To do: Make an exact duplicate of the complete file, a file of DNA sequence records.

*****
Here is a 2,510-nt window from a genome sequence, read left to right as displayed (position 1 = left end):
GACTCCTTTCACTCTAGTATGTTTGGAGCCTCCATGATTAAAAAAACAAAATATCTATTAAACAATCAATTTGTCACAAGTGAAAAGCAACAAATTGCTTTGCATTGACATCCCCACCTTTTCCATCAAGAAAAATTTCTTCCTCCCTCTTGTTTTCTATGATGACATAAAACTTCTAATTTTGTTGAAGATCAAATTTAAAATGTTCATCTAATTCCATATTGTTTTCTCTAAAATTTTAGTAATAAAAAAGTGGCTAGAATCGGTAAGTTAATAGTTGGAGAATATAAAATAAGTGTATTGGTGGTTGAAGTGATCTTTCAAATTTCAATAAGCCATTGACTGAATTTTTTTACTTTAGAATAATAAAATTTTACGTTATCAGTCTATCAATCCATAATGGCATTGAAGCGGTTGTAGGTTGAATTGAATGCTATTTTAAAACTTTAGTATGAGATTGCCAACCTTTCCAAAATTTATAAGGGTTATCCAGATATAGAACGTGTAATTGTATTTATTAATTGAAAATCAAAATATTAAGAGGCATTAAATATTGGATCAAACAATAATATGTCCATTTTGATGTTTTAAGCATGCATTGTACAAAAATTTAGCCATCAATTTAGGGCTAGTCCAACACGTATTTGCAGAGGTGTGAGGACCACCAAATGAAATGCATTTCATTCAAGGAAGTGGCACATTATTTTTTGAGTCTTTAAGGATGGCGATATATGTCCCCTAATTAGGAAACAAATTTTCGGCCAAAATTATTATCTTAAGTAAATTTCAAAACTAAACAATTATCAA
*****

Here is a 2,510-nt window from a genome sequence, read left to right as displayed (position 1 = left end):
GACTCCTTTCACTCTAGTATGTTTGGAGCCTCCATGATTAAAAAAACAAAATATCTATTAAACAATCAATTTGTCACAAGTGAAAAGCAACAAATTGCTTTGCATTGACATCCCCACCTTTTCCATCAAGAAAAATTTCTTCCTCCCTCTTGTTTTCTATGATGACATAAAACTTCTAATTTTGTTGAAGATCAAATTTAAAATGTTCATCTAATTCCATATTGTTTTCTCTAAAATTTTAGTAATAAAAAAGTGGCTAGAATCGGTAAGTTAATAGTTGGAGAATATAAAATAAGTGTATTGGTGGTTGAAGTGATCTTTCAAATTTCAATAAGCCATTGACTGAATTTTTTTACTTTAGAATAATAAAATTTTACGTTATCAGTCTATCAATCCATAATGGCATTGAAGCGGTTGTAGGTTGAATTGAATGCTATTTTAAAACTTTAGTATGAGATTGCCAACCTTTCCAAAATTTATAAGGGTTATCCAGATATAGAACGTGTAATTGTATTTATTAATTGAAAATCAAAATATTAAGAGGCATTAAATATTGGATCAAACAATAATATGTCCATTTTGATGTTTTAAGCATGCATTGTACAAAAATTTAGCCATCAATTTAGGGCTAGTCCAACACGTATTTGCAGAGGTGTGAGGACCACCAAATGAAATGCATTTCATTCAAGGAAGTGGCACATTATTTTTTGAGTCTTTAAGGATGGCGATATATGTCCCCTAATTAGGAAACAAATTTTCGGCCAAAATTATTATCTTAAGTAAATTTCAAAACTAAACAATTATCAA